The financial crash inevitably influenced the legal market and we saw, in the UK and the US particularly, a rise in law firms adapting to serve this changing landscape and increasing levels of banking litigation. Conflicts were one the biggest drivers behind the emergence of the boutiques – Magic Circle firms were not best placed to take on the big-ticket cases against the financial institutions. Similarly, many top-flight lawyers felt ready for a change having identified the gap in the market for quality representation in matters against institutions against which traditionally many of the big City firms had been unwilling to act.
Cooke, Young & Keidan LLP (CYK) was established in 2009 in the wake of the financial crisis as a boutique City firm specialising in complex, high-value disputes, usually with an international aspect. The founding partners, and indeed all subsequent CYK lawyers, are specialist dispute resolution lawyers. Given the year we established and our conflict-free model, it was perhaps inevitable that some of our first instructions should be large and often business-critical disputes with financial institutions. Early successes against household-name financial services defendants, and their similarly well-known legal advisors, led to CYK becoming known as one of the ‘go-to’ conflict-free firms for disputes of that type. Shortly after CYK was established, London saw a surge in home grown litigation boutiques to service this market. The ‘billion-dollar boutique’ Quinn Emanuel Urquhart & Sullivan from across the pond had of course launched in the UK just prior to CYK in 2008 and no doubt its success had an impact in terms of inspiring others into action.
However, inevitably, this banking litigation boom was not going to last forever. It was predictable that the flood of the most complex and ground-breaking post-crash financial litigation would subside. So, what next for the firms which set up with this specialism at their very core? Luckily, at CYK it was always our intention to offer expertise in a range of carefully chosen practice areas – not just banking litigation. We saw the drop-off of banking work as an opportunity rather than a threat – it gave us the space to develop the range of practice areas which we had always intended and within which our lawyers had always previously operated at their former firms – financial services litigation now accounts for less than a quarter of our case-load.
However, that transition was not necessarily easy and firms set-up to service the slew of banking litigation may have experienced difficulty adapting to changes in the market. Shifting perceptions takes a long time. Hiring big name lawyers from elsewhere can help give a new practice area a jump-start. Similarly, maintaining close referral relationships always helps – the conflict-free model is still needed in the legal marketplace, whether the case is against a bank or another multinational.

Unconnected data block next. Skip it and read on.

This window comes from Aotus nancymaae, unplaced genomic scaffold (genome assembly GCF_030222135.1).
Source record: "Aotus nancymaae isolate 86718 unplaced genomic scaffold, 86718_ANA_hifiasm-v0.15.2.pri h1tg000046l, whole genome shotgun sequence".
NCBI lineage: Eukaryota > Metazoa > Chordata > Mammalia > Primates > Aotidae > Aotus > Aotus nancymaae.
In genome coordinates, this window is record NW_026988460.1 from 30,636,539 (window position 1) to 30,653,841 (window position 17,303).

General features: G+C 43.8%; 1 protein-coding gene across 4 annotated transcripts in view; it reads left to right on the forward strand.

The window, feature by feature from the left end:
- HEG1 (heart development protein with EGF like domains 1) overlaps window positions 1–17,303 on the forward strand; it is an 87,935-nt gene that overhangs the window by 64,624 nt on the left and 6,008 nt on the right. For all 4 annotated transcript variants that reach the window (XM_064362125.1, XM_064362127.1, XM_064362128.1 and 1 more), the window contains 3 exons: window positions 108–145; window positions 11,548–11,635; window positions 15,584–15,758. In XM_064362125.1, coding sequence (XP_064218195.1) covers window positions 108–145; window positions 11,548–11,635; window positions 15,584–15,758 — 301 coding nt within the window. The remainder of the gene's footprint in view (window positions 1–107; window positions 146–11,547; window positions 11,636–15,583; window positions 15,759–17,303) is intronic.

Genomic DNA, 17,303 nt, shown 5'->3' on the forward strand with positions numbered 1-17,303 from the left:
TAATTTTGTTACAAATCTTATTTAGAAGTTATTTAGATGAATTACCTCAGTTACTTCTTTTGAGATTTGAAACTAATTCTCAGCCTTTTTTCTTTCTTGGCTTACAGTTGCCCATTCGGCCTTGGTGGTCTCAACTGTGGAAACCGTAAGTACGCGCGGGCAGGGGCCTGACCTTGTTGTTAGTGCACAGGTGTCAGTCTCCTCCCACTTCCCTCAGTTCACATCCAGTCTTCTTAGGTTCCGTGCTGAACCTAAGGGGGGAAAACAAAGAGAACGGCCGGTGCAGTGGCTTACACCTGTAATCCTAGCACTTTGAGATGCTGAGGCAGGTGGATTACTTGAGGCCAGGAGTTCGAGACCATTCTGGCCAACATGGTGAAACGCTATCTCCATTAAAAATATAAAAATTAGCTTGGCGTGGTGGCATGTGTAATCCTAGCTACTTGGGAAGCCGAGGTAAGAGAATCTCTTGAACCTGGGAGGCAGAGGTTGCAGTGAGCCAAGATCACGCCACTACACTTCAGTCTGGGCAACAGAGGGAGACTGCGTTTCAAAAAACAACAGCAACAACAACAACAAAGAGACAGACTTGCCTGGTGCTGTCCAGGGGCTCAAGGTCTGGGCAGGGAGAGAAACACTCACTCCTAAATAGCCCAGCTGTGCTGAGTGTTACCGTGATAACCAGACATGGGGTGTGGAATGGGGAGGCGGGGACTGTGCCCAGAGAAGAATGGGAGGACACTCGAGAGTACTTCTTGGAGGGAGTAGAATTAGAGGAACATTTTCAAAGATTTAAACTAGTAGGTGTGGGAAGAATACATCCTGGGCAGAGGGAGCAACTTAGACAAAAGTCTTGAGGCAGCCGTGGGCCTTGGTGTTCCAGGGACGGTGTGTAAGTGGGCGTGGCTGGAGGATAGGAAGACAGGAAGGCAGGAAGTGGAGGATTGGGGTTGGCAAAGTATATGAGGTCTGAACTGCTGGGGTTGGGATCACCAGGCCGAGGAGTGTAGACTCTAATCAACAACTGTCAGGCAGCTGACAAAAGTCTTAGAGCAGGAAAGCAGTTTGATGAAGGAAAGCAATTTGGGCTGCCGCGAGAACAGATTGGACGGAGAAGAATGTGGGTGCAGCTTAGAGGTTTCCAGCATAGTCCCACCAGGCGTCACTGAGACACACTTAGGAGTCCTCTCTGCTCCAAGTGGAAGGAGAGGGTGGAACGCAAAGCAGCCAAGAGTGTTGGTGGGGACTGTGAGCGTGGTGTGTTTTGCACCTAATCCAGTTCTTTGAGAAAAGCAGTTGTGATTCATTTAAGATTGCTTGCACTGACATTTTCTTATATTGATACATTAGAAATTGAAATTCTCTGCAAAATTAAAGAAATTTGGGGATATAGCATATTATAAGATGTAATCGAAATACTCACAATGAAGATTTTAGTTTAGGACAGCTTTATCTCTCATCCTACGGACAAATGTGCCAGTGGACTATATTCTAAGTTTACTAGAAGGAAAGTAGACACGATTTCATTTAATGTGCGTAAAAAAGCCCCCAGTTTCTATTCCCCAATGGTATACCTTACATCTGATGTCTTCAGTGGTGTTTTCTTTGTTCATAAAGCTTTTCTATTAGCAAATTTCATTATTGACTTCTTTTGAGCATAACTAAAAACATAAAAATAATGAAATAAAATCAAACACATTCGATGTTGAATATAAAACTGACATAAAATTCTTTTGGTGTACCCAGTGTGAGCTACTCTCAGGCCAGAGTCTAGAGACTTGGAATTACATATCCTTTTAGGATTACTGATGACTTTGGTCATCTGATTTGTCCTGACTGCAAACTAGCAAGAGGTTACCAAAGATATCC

Another development helps boutiques stay competitive – artificial intelligence (AI). Technological changes mean a firm no longer needs volume on the ground when it comes to dealing with a complex piece of litigation which requires thousands of documents to be sifted through by a huge team – now it’s about the right technology to help with this and AI can do a job in just a few hours which used to take a large team days to complete.
Evolve or die, as the saying goes. In the boutique litigation world, it might be more of a case of evolve or get swallowed up – in the US particularly we’ve seen a number of litigation boutiques acquired by larger firms.
But what’s in store for the future of disputes? Our busiest practice areas point to the future – civil fraud, international arbitration, financial services regulatory, fintech, and company and partnership disputes. Again, looking to how the technology revolution is changing the legal market we certainly expect to see more cases which encompass an element of this. For example, we recently represented the Chinese claimant in CMOC v Persons Unknown – a high-profile commercial cyber-fraud case which is likely to assist future victims of fraud in seeking to recover stolen assets.
Still looking to the future, the appetite from lawyers keen to work for boutiques hasn’t abated which is not surprising given that there is an ever-increasing acceptance of the business model by the industry and clients. Boutiques often offer a different experience in terms of culture and personal development while still providing the opportunity to work on big-name cases and maintaining a good work-life balance. This has meant CYK has attracted excellent associates who are passionate about the business model and are as invested in the firm and its development and success as the founding partners.
Banking litigation may be dying but the boutique model is not. For firms like ours, which prefer to remain independent and have always planned for the evolving market and the number of banking-related disputes drying up, there is certainly space to grow and thrive.